Football will eat itself

It seems that finally footballing authorities are starting to take notice of the growing voices of the genuine fans on the subject of ticket prices.  Last weekend the mass walkout at Anfield with Liverpool leading 2-0 not only grabbed the headlines but could be argued to have such a distracting effect on the team that they conceded two late goals.  On Tuesday night Borussia Dortmund fans showed their displeasure at being charged £55 for a ticket for their trip to Stuttgart by raining tennis balls down onto the pitch during the game.  With so much money gushing into the English game there can be little reason why ticket prices continue to increase in many cases at rates well above the level of inflation.

Every club wants to play in front of capacity crowds and whilst some will offer discounted admission for some games, such as cup ties, where season ticket holders do not get automatic admission, come Premier League time and the prices increase.  Some clubs are desperate to increase capacities, trying to meet finite supply with almost unlimited demand.  The economists among us will know when that happens price equilibriums can be manipulated by the supplier, a situation that is leading to the anger in instances such as at Anfield where Liverpool fans could be charged up to £77 for a ticket in their new stand next season.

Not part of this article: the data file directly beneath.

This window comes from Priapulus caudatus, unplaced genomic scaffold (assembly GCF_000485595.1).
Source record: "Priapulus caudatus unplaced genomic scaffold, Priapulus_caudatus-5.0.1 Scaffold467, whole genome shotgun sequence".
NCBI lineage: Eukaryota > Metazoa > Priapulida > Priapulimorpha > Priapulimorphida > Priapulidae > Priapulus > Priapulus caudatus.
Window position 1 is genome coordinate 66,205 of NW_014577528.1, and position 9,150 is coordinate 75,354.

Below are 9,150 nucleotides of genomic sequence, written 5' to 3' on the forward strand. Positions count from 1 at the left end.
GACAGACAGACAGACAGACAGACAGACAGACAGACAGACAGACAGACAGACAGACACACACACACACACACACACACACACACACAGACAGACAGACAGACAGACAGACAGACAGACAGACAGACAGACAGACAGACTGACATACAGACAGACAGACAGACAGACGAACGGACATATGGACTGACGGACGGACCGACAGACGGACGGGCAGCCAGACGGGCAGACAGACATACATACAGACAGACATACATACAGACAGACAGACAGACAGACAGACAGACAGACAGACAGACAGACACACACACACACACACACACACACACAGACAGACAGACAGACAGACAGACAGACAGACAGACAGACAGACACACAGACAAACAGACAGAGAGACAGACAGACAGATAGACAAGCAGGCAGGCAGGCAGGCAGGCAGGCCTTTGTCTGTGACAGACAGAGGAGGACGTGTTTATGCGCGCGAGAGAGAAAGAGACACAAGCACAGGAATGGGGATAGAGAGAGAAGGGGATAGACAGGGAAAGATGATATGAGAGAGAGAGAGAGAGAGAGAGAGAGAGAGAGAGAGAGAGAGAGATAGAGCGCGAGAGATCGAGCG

19175381278_c21e29ebf9_hThe English game has never been so popular.  In a statement issued by the Football Supporters Federation after the Anfield incident, Chairman Malcolm Clarke suggests that rising prices will lead to  “Stadiums filled with tourists waving “half and half scarves and taking selfies”.  I’d actually say in many instances that is one of the reasons why ticket prices continue to rise – the number of overseas visitors attending Premier League games has never been higher, filling the vacuum left by English fans unable or unwilling to pay the increasing amounts for a ticket.  Again, simple Economics 101 suggests that “half and half” scarf sellers would pack up shop tomorrow and do something else if there was no demand for their product.

Clarke claims the money from the new £5.1bn television rights deal, due to kick in from next season which will see every Premier League club receive a MINIMUM of £99 million in revenues for the three years after that, could let every supporter into every home game and still bring in the same revenue as this season.  Yet it is unlikely that wholesale price reductions will be seen in England next season.

Last year’s BBC report on the Price of Football painted a relatively healthy picture of clubs offering low price tickets but the results on some levels were flawed because they asked the clubs to submit information rather than researching the situation and looking at the average cost of tickets. Headline figures of the “cheapest ticket” for instance often related to one game where the club discounts all tickets for a particular purpose rather than the cheapest average ticket cost across the whole season.  At West Ham United for instance, the cheapest ticket is listed £25, which it is for the pre-Christmas game versus Stoke City. The game before, versus West Bromwich Albion the same seat would cost you £45 (for a ‘Category A’ game this would rise to £70). The Hammers also take the prize of having the highest away fans ticket price at an eye-watering £85, yet also offer many games at low price where more often than not the ground ends up being full, such as the Europa League games in the summer or the FA Cup ties against Wolverhampton Wanderers and Liverpool.